LastPass, a prominent Password Manager, has disclosed they were compromised in August. This attack, while not stealing any passwords proved to be costly as the source code, the groundwork for any cyber intellectual property, was stolen.
Password Managers are keepers of various passwords you use in everyday life. With an average of at least four passwords per person, password managers are an invaluable resource for most people in businesses and everyday life. In LastPass’s case, any password that uses the system is encrypted before being sent to their servers. The company itself does not touch the passwords
While the attack itself was not damaging to its customers, future attacks are not only expected but inevitable as the hackers had stolen the source code to the website. The source code is the foundation to any internet and cyber data. Without it, you cannot create or run a website. With the source code in hand, hackers have their figurative skeleton key into service.
Ajay Arora, co-founder and president at BluBracket, noted that attackers will be looking hard for potential weaknesses to exploit in the LastPass source code, potentially leading to follow-on attacks. “An additional consequence that can occur from stolen or leaked source code is that this code can disclose secrets about an application's architecture," he said via an emailed statement. "This may reveal information about where certain data is stored and what other resources an organization may use. These factors could then equip bad actors to inflict additional harm on an organization after the fact."(1)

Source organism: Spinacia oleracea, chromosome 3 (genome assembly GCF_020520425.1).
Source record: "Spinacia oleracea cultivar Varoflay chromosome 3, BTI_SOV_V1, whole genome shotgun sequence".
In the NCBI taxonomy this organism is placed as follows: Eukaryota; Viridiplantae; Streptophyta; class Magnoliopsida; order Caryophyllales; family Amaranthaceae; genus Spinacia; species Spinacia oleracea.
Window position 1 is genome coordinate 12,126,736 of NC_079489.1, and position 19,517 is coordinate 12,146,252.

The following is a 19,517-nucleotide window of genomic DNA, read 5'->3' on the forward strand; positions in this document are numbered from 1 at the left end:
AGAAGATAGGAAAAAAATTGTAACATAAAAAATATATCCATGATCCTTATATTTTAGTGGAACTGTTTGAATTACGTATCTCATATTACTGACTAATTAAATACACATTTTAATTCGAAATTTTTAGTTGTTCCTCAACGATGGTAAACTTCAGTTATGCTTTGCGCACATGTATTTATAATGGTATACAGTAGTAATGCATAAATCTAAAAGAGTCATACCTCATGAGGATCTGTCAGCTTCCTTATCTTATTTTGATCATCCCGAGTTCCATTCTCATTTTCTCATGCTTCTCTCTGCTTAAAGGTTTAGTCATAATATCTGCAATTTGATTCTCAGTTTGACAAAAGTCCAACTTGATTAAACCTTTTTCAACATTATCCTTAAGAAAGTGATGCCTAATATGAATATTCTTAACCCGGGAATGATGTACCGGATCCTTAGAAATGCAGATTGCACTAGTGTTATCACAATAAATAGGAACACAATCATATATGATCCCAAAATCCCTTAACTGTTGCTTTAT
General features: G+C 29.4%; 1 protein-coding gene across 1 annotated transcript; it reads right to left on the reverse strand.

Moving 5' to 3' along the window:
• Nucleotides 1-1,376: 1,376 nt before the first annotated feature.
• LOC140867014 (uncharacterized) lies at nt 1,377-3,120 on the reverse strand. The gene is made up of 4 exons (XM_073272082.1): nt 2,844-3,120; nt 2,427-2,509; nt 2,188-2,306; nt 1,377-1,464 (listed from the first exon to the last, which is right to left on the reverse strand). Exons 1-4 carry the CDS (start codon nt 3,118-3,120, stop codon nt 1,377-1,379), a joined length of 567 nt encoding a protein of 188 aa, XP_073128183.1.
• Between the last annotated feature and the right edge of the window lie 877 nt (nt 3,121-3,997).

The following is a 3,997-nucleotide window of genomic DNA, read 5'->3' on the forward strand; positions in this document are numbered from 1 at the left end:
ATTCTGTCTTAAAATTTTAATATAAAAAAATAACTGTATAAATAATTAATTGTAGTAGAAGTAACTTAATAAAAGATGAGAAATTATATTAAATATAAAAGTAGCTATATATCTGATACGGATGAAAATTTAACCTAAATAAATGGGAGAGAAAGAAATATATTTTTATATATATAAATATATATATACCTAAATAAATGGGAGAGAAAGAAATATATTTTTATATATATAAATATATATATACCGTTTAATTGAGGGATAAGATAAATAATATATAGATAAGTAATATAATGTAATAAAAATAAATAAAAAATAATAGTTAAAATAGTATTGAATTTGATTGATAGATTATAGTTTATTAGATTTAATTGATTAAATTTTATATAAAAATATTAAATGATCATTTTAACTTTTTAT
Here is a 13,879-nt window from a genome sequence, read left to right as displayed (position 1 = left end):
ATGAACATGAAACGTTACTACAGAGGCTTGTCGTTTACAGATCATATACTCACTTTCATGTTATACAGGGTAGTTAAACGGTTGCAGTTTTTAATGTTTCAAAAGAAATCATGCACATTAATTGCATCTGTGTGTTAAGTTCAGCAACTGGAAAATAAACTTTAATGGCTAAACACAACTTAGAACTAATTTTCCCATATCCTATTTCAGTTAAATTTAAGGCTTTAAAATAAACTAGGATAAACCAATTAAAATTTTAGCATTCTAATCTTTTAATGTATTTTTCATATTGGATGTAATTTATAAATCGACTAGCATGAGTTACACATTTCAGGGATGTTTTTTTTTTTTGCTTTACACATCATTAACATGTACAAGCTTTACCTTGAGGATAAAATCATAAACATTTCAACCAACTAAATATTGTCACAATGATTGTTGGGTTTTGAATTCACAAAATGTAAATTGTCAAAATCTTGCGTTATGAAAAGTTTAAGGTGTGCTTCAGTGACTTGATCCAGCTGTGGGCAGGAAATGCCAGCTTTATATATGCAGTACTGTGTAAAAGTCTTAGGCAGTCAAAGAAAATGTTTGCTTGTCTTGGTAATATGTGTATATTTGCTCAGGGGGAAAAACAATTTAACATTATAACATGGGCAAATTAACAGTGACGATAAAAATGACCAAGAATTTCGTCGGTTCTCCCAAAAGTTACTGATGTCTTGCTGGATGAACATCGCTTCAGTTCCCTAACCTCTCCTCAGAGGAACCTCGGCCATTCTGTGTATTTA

This is not the first time that LastPass was compromised, rather it is the third one that has occurred in the last three years. In September 2019, the service reported a bug in their Chrome and Opera programing where credentials were compromised the previous July and promptly fixed this issue with a patch.(2)
In 2020, amid the chaos of the pandemic, they experienced an outage, affecting accounts that were older than 2014. Users reported they were unable to log into their accounts or access the site, showing error messages while logging onto the service. This disruption lasted a week and caused my anger at the company, especially since they refused to acknowledge the breach in anyway.
Perhaps the most telling of this is that LastPass’ code is considered a proprietary source code, rather than an open one. An Open-source code is open to the public. Security experts and regular users can see the code, comment on its security, and potentially work on fixes individually. Proprietary codes are typically codes owned by companies, Apple being the biggest example. They are more restrictive on who can access the code, therefore, less oversight to problems.(3) The fact that LastPass was a proprietary code meant that it could not be checked regularly.
With LastPass being compromised, many other source codes should be checked for any potential breaches. According to them, Passwords are currently safe but who knows if that will remain the case. With this breach, it is important for people to protect their passwords and change them regularly to prevent someone from simply walking in and stealing your date.